The door bell rang several times. I was not surprised to find very little children aged 8 and not more than 4 standing grinning up at me. Only children ring the doorbell like that. I did not recognize them but it was evident they lived in the same building as me. The little boy who was accompanied by a tiny girl brought steel tiffins 'dabbas' filled with mutton biryaniand sweets and said, "Mummy sent these for you aunty. Eid Mubarak( Eid Mubarak or Arabic: عيد مبارك is an Arabic term that means Happy Festival) ." The spirit with which the children came to my door was different from any other day and I could sense joy and love from their smiling faces and giving gesture. I had no gift handy to give to the children but my thanks.
I had just finished eating the generous lunch gifted to me and was getting drowsy when another neighbour brought me more food including meals made up of biryani, curries, salads, kebabs, sweets freshly made at home. I asked the good samaritan salwar kameez clad young woman, " Where have I seen you before? ," to which she replied that she was my next door neighbor's sister and lived in another locaility after marriage. "Eid mubarak," she said with a warm broad smile.
I had so much food given to me that not only did I have a sumptous lunch but I would have an interesting dinner as well. The smiles, love, joy were also lingering all throughout the day, making my day a happy one.
I remember how many people had asked me if I was not apprehensive moving into a muslim dominated locality being a Christian wnen I shifted into my new house a little over two years ago. It took me just a couple of days to realize my house was right in the middle of several mosques with loud microphones to relay the namaz, the periodic prayers. I also faced a busy market street making it even more noisy most parts of the day, even late nights. But gradually over time I got used to the noise and way of life and nothing manages to disturb my sleep or work anymore.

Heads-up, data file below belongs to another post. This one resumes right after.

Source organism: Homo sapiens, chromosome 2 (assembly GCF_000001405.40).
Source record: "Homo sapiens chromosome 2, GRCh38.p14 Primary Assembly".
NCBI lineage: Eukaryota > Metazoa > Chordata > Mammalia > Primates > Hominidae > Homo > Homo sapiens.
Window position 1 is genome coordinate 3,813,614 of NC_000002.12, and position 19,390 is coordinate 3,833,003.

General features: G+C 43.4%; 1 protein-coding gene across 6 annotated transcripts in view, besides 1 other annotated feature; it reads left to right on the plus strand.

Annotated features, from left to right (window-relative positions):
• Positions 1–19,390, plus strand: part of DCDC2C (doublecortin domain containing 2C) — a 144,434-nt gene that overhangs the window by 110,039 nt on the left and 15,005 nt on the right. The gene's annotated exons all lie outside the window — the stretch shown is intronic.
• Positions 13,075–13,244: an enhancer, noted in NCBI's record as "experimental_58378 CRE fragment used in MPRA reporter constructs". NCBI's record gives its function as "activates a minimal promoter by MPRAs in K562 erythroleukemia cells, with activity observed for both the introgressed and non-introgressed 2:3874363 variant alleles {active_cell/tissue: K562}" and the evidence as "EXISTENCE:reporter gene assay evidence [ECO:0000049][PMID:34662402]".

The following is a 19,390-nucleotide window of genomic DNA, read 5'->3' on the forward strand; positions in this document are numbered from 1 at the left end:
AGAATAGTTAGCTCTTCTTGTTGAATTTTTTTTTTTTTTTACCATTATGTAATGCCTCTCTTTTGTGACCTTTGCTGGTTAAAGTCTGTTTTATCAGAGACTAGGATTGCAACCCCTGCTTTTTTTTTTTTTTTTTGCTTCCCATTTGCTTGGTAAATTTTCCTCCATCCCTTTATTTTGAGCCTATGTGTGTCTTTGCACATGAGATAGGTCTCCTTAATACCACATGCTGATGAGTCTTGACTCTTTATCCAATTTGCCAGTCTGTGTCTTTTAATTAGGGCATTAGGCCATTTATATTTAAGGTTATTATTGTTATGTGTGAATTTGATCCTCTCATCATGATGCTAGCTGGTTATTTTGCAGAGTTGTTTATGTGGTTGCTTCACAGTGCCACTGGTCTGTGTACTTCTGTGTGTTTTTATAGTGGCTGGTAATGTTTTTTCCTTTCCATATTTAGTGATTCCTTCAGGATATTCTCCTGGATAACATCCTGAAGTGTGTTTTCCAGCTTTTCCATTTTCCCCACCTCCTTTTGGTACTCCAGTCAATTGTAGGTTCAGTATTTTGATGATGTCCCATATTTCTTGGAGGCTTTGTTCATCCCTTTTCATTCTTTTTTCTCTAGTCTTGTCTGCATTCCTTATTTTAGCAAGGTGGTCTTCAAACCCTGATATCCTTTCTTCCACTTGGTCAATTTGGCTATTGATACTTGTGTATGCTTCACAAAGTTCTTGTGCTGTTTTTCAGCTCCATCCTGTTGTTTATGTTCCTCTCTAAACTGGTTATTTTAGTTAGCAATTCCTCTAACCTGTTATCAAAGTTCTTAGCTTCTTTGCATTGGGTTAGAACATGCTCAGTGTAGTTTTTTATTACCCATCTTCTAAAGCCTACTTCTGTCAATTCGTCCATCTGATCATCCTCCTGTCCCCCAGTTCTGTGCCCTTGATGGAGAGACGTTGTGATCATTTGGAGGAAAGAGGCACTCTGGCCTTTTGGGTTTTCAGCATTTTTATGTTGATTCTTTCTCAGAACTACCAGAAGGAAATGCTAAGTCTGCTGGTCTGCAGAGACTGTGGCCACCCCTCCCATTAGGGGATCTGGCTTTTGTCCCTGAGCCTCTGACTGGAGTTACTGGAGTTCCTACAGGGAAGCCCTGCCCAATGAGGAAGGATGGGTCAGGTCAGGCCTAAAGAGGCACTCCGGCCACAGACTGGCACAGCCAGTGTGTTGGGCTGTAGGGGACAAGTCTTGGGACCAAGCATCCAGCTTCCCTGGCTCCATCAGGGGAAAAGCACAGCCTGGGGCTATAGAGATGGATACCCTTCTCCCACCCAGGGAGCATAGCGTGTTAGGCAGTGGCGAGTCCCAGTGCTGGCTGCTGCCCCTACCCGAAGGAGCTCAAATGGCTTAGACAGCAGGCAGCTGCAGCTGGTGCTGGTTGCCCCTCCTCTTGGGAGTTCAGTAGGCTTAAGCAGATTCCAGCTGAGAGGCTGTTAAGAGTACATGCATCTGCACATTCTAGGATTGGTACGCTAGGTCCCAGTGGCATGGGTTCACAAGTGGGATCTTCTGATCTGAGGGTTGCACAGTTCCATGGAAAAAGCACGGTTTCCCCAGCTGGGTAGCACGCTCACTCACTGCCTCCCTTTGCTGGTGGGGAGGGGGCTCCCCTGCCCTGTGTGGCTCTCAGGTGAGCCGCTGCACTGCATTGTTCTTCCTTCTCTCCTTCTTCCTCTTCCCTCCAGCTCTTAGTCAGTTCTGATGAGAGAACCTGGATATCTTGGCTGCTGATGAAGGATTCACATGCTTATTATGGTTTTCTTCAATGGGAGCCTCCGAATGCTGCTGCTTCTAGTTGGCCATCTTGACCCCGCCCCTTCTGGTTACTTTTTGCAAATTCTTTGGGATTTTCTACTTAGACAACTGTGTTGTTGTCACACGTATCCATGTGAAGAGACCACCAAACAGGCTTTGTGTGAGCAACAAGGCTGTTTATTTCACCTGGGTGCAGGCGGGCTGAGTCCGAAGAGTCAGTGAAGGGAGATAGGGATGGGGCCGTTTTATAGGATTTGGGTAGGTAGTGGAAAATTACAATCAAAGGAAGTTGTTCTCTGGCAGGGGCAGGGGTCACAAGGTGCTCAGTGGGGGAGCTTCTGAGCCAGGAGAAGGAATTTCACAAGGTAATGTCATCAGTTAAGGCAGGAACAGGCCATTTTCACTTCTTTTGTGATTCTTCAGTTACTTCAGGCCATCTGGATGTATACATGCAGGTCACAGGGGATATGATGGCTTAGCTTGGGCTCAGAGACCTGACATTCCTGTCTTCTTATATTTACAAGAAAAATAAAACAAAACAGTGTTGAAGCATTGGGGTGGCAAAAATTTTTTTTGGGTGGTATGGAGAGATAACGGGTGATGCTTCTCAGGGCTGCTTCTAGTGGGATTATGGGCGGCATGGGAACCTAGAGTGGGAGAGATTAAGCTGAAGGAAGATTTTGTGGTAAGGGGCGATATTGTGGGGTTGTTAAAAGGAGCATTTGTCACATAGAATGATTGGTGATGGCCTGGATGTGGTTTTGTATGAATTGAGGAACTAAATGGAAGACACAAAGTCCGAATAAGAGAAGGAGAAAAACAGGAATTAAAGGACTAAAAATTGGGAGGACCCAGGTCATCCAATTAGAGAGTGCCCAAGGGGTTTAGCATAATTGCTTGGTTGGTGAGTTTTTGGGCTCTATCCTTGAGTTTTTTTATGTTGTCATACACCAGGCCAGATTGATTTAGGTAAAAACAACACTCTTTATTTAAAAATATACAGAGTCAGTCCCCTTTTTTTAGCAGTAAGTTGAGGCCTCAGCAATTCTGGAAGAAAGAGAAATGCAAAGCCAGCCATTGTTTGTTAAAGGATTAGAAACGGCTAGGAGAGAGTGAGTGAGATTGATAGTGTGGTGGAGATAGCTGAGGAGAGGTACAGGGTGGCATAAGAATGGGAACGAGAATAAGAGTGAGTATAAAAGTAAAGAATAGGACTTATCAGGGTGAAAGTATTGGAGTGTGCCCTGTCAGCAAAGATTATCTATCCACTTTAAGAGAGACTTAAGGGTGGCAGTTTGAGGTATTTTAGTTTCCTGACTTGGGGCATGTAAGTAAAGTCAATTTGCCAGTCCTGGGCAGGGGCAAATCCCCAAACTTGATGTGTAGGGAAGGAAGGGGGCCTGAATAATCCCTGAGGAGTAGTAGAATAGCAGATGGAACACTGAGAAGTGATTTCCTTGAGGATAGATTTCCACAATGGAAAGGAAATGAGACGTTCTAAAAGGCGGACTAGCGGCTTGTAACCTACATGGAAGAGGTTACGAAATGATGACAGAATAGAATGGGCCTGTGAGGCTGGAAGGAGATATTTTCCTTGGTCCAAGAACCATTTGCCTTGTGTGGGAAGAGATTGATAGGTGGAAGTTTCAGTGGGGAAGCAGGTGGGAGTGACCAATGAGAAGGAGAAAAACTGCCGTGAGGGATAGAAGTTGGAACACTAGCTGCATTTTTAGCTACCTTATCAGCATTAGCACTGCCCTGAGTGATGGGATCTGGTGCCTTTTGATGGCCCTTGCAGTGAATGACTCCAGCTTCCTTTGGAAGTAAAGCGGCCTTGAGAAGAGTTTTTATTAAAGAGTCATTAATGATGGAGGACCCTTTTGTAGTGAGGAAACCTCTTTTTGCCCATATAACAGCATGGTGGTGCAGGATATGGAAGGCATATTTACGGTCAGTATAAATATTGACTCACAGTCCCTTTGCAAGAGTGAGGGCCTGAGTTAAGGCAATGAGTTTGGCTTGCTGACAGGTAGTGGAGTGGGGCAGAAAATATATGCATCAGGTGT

Today I felt blessed to be here living in a muslim locality among them. Pampered. Loved. Included.My neighbor made my day special. Its a life changing gesture that deserves to be paid in kind. There is nothing like love to spiral how we feel about others and life in general.
Last night I was with my close friends on the eve of Eid at Mosque Road in Frazer Town, Bengaluru( India) for the Ramadan Food Festival that happens every year with stalls spilling into the streets with the most delicious meat preparations including fish, chicken, mutton, camel meat and so on. Thankfully it was a cool evening with some breeze to neutralise the effect of the barbeques and kebabs being cooked out in the street and the huge crowd of people which had gathered. I enjoyed different arabic delicacies with my northeastern friends Rini Ralte and Mamawii Boitlung. Among all the things we ate, worth mentioning are Pita, yeast leavened round flat breads, one of the tastiest bread I have eaten with Hummus a chutney made of chick peas, onions and olive oil, all Arabic delicacies. We walked back home talking about the festival, people, their customs and food.
From what I have experienced, I know one thing for sure that if we can live among people who are different from us, celebrate their festivals like our own, eat and enjoy their food and beverages, accept, accomodate, appreciate their worship and accomodate and celebrate our uniqueness, there would be no scope for divisive forces to create misunderstandings between people and use one another to create hate around the word. Eid al-Fitr is a reason to love one another.
Eid mubarak to you.